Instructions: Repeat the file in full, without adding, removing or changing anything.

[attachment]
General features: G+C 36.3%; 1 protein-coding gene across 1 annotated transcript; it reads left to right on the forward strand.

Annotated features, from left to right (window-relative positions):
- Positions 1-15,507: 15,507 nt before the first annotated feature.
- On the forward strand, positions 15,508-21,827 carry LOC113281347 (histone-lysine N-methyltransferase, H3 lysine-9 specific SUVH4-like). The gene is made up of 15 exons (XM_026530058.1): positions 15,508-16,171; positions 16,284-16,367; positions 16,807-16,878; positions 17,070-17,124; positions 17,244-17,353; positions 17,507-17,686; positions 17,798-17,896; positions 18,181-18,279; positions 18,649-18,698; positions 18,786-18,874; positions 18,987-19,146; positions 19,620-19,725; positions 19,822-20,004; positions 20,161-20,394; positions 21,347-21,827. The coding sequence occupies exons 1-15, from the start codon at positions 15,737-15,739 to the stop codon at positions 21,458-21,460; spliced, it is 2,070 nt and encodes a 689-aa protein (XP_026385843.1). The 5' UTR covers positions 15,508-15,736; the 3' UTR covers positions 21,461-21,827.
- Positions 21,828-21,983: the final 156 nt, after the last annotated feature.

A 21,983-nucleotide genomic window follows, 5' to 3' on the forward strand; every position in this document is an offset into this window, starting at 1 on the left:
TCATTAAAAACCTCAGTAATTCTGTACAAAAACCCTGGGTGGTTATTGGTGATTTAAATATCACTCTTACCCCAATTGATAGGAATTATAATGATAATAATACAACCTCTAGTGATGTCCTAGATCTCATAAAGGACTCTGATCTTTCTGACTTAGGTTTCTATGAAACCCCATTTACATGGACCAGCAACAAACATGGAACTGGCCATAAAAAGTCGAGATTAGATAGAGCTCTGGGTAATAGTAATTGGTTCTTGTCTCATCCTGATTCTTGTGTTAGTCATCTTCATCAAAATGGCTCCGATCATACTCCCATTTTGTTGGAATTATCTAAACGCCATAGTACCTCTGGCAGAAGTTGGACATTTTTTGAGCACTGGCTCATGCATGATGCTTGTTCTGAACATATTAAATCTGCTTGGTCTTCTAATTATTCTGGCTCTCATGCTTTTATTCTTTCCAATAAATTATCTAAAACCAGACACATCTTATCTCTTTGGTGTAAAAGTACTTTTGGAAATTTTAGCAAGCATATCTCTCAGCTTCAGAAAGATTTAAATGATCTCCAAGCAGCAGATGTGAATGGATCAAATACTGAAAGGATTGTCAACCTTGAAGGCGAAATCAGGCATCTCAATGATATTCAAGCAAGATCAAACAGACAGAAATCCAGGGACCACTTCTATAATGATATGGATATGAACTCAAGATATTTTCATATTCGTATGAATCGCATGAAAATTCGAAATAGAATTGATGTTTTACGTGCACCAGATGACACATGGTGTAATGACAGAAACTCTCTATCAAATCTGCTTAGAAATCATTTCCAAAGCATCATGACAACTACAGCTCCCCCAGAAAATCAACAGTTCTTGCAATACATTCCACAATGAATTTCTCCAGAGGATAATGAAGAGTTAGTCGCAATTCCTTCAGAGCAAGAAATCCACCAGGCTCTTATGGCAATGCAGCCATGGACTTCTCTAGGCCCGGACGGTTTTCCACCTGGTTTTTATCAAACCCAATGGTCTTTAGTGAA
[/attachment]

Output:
General features: G+C 36.3%; 1 protein-coding gene across 1 annotated transcript; it reads left to right on the forward strand.

Annotated features, from left to right (window-relative positions):
- Positions 1-15,507: 15,507 nt before the first annotated feature.
- On the forward strand, positions 15,508-21,827 carry LOC113281347 (histone-lysine N-methyltransferase, H3 lysine-9 specific SUVH4-like). The gene is made up of 15 exons (XM_026530058.1): positions 15,508-16,171; positions 16,284-16,367; positions 16,807-16,878; positions 17,070-17,124; positions 17,244-17,353; positions 17,507-17,686; positions 17,798-17,896; positions 18,181-18,279; positions 18,649-18,698; positions 18,786-18,874; positions 18,987-19,146; positions 19,620-19,725; positions 19,822-20,004; positions 20,161-20,394; positions 21,347-21,827. The coding sequence occupies exons 1-15, from the start codon at positions 15,737-15,739 to the stop codon at positions 21,458-21,460; spliced, it is 2,070 nt and encodes a 689-aa protein (XP_026385843.1). The 5' UTR covers positions 15,508-15,736; the 3' UTR covers positions 21,461-21,827.
- Positions 21,828-21,983: the final 156 nt, after the last annotated feature.

A 21,983-nucleotide genomic window follows, 5' to 3' on the forward strand; every position in this document is an offset into this window, starting at 1 on the left:
TCATTAAAAACCTCAGTAATTCTGTACAAAAACCCTGGGTGGTTATTGGTGATTTAAATATCACTCTTACCCCAATTGATAGGAATTATAATGATAATAATACAACCTCTAGTGATGTCCTAGATCTCATAAAGGACTCTGATCTTTCTGACTTAGGTTTCTATGAAACCCCATTTACATGGACCAGCAACAAACATGGAACTGGCCATAAAAAGTCGAGATTAGATAGAGCTCTGGGTAATAGTAATTGGTTCTTGTCTCATCCTGATTCTTGTGTTAGTCATCTTCATCAAAATGGCTCCGATCATACTCCCATTTTGTTGGAATTATCTAAACGCCATAGTACCTCTGGCAGAAGTTGGACATTTTTTGAGCACTGGCTCATGCATGATGCTTGTTCTGAACATATTAAATCTGCTTGGTCTTCTAATTATTCTGGCTCTCATGCTTTTATTCTTTCCAATAAATTATCTAAAACCAGACACATCTTATCTCTTTGGTGTAAAAGTACTTTTGGAAATTTTAGCAAGCATATCTCTCAGCTTCAGAAAGATTTAAATGATCTCCAAGCAGCAGATGTGAATGGATCAAATACTGAAAGGATTGTCAACCTTGAAGGCGAAATCAGGCATCTCAATGATATTCAAGCAAGATCAAACAGACAGAAATCCAGGGACCACTTCTATAATGATATGGATATGAACTCAAGATATTTTCATATTCGTATGAATCGCATGAAAATTCGAAATAGAATTGATGTTTTACGTGCACCAGATGACACATGGTGTAATGACAGAAACTCTCTATCAAATCTGCTTAGAAATCATTTCCAAAGCATCATGACAACTACAGCTCCCCCAGAAAATCAACAGTTCTTGCAATACATTCCACAATGAATTTCTCCAGAGGATAATGAAGAGTTAGTCGCAATTCCTTCAGAGCAAGAAATCCACCAGGCTCTTATGGCAATGCAGCCATGGACTTCTCTAGGCCCGGACGGTTTTCCACCTGGTTTTTATCAAACCCAATGGTCTTTAGTGAA